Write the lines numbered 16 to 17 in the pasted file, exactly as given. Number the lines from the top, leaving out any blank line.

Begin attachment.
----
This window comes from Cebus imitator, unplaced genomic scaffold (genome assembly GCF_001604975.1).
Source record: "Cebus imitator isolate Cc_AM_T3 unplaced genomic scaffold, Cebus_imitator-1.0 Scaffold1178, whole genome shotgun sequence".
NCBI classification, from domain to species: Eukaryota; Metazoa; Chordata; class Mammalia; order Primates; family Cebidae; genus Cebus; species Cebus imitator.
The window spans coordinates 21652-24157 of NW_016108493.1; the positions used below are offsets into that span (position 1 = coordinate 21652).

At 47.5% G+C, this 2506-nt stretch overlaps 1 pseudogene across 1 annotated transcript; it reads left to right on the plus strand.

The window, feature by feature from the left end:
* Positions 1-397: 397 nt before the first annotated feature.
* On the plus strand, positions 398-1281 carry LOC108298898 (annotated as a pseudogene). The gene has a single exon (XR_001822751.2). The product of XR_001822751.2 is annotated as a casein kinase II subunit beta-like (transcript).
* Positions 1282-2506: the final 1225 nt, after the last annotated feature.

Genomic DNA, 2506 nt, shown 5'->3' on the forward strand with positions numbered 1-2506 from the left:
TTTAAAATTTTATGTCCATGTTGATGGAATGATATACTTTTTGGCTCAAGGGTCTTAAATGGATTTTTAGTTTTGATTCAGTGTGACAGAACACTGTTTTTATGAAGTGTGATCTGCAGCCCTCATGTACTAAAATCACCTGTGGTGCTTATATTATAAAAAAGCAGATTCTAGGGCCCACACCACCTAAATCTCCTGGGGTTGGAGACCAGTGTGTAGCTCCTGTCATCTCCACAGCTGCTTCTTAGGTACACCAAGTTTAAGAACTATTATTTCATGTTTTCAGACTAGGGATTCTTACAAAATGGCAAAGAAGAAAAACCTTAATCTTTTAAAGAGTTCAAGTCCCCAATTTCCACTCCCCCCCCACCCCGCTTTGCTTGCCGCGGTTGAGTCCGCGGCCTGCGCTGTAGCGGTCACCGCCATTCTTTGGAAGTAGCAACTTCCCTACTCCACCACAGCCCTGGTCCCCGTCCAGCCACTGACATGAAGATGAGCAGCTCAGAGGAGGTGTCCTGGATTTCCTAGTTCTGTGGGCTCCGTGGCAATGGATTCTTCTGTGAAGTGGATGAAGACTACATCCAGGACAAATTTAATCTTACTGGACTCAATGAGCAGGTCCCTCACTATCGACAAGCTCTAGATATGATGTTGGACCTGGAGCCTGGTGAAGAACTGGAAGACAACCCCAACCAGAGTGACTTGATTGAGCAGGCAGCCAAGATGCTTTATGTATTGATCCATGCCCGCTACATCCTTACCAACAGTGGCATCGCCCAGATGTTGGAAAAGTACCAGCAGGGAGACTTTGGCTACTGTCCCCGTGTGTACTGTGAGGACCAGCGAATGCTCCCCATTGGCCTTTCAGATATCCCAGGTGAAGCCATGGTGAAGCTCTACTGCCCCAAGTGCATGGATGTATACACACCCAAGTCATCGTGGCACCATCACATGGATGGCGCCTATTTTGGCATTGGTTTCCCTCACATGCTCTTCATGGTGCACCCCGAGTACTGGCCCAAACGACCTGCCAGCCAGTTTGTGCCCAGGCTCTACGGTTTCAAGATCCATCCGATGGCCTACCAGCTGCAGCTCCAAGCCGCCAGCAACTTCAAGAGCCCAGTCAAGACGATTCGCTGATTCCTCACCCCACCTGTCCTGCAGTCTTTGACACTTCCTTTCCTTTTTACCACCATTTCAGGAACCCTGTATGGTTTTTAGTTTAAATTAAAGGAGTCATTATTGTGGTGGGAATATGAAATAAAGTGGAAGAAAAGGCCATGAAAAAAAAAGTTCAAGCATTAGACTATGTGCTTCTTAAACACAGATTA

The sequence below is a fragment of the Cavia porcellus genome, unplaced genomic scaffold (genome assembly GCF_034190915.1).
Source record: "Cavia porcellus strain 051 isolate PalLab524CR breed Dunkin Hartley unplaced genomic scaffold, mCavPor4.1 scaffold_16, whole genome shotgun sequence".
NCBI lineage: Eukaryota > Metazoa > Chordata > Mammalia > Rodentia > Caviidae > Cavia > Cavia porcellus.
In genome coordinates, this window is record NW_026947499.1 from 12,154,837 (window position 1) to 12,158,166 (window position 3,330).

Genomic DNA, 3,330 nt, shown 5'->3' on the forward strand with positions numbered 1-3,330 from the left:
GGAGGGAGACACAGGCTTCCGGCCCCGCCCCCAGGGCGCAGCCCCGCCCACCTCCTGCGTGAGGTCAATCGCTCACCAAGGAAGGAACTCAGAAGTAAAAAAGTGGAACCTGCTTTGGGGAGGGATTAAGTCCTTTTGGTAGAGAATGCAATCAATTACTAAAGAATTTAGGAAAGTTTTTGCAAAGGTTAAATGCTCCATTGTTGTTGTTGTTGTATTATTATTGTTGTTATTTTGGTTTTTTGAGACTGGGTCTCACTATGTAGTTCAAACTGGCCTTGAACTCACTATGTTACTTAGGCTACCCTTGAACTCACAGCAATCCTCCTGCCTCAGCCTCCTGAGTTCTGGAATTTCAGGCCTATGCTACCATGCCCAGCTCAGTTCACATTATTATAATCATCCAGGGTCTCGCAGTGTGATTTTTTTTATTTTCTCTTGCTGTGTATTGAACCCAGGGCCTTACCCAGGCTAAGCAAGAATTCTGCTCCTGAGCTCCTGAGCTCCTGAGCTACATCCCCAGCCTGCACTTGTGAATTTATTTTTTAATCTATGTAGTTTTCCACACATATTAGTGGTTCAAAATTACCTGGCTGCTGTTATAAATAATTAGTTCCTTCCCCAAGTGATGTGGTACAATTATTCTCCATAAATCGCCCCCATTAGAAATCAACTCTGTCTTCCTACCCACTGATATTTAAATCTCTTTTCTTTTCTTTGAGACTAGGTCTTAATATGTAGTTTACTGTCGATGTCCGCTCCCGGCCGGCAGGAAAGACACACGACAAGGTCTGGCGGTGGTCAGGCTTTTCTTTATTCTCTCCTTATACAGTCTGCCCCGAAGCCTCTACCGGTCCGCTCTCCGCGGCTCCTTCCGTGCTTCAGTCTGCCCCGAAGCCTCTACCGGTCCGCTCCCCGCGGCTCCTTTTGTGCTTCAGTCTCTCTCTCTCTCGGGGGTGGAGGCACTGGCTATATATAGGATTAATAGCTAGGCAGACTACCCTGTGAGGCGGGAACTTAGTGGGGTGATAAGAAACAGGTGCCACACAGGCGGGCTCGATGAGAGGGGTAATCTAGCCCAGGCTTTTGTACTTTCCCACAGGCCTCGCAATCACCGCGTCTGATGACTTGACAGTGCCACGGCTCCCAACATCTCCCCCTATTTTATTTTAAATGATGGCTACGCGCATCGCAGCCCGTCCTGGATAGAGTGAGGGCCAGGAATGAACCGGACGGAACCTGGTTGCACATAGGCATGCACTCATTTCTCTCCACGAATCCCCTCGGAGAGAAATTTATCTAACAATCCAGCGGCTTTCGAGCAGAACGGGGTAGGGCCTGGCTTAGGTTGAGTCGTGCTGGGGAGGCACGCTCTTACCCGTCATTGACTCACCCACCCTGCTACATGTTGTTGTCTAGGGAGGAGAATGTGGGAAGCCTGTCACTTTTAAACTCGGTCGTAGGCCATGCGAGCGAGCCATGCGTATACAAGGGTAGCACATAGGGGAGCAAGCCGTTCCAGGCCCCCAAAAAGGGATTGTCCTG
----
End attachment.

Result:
Genomic DNA, 3,330 nt, shown 5'->3' on the forward strand with positions numbered 1-3,330 from the left:
GGAGGGAGACACAGGCTTCCGGCCCCGCCCCCAGGGCGCAGCCCCGCCCACCTCCTGCGTGAGGTCAATCGCTCACCAAGGAAGGAACTCAGAAGTAAAAAAGTGGAACCTGCTTTGGGGAGGGATTAAGTCCTTTTGGTAGAGAATGCAATCAATTACTAAAGAATTTAGGAAAGTTTTTGCAAAGGTTAAATGCTCCATTGTTGTTGTTGTTGTATTATTATTGTTGTTATTTTGGTTTTTTGAGACTGGGTCTCACTATGTAGTTCAAACTGGCCTTGAACTCACTATGTTACTTAGGCTACCCTTGAACTCACAGCAATCCTCCTGCCTCAGCCTCCTGAGTTCTGGAATTTCAGGCCTATGCTACCATGCCCAGCTCAGTTCACATTATTATAATCATCCAGGGTCTCGCAGTGTGATTTTTTTTATTTTCTCTTGCTGTGTATTGAACCCAGGGCCTTACCCAGGCTAAGCAAGAATTCTGCTCCTGAGCTCCTGAGCTCCTGAGCTACATCCCCAGCCTGCACTTGTGAATTTATTTTTTAATCTATGTAGTTTTCCACACATATTAGTGGTTCAAAATTACCTGGCTGCTGTTATAAATAATTAGTTCCTTCCCCAAGTGATGTGGTACAATTATTCTCCATAAATCGCCCCCATTAGAAATCAACTCTGTCTTCCTACCCACTGATATTTAAATCTCTTTTCTTTTCTTTGAGACTAGGTCTTAATATGTAGTTTACTGTCGATGTCCGCTCCCGGCCGGCAGGAAAGACACACGACAAGGTCTGGCGGTGGTCAGGCTTTTCTTTATTCTCTCCTTATACAGTCTGCCCCGAAGCCTCTACCGGTCCGCTCTCCGCGGCTCCTTCCGTGCTTCAGTCTGCCCCGAAGCCTCTACCGGTCCGCTCCCCGCGGCTCCTTTTGTGCTTCAGTCTCTCTCTCTCTCGGGGGTGGAGGCACTGGCTATATATAGGATTAATAGCTAGGCAGACTACCCTGTGAGGCGGGAACTTAGTGGGGTGATAAGAAACAGGTGCCACACAGGCGGGCTCGATGAGAGGGGTAATCTAGCCCAGGCTTTTGTACTTTCCCACAGGCCTCGCAATCACCGCGTCTGATGACTTGACAGTGCCACGGCTCCCAACATCTCCCCCTATTTTATTTTAAATGATGGCTACGCGCATCGCAGCCCGTCCTGGATAGAGTGAGGGCCAGGAATGAACCGGACGGAACCTGGTTGCACATAGGCATGCACTCATTTCTCTCCACGAATCCCCTCGGAGAGAAATTTATCTAACAATCCAGCGGCTTTCGAGCAGAACGGGGTAGGGCCTGGCTTAGGTTGAGTCGTGCTGGGGAGGCACGCTCTTACCCGTCATTGACTCACCCACCCTGCTACATGTTGTTGTCTAGGGAGGAGAATGTGGGAAGCCTGTCACTTTTAAACTCGGTCGTAGGCCATGCGAGCGAGCCATGCGTATACAAGGGTAGCACATAGGGGAGCAAGCCGTTCCAGGCCCCCAAAAAGGGATTGTCCTG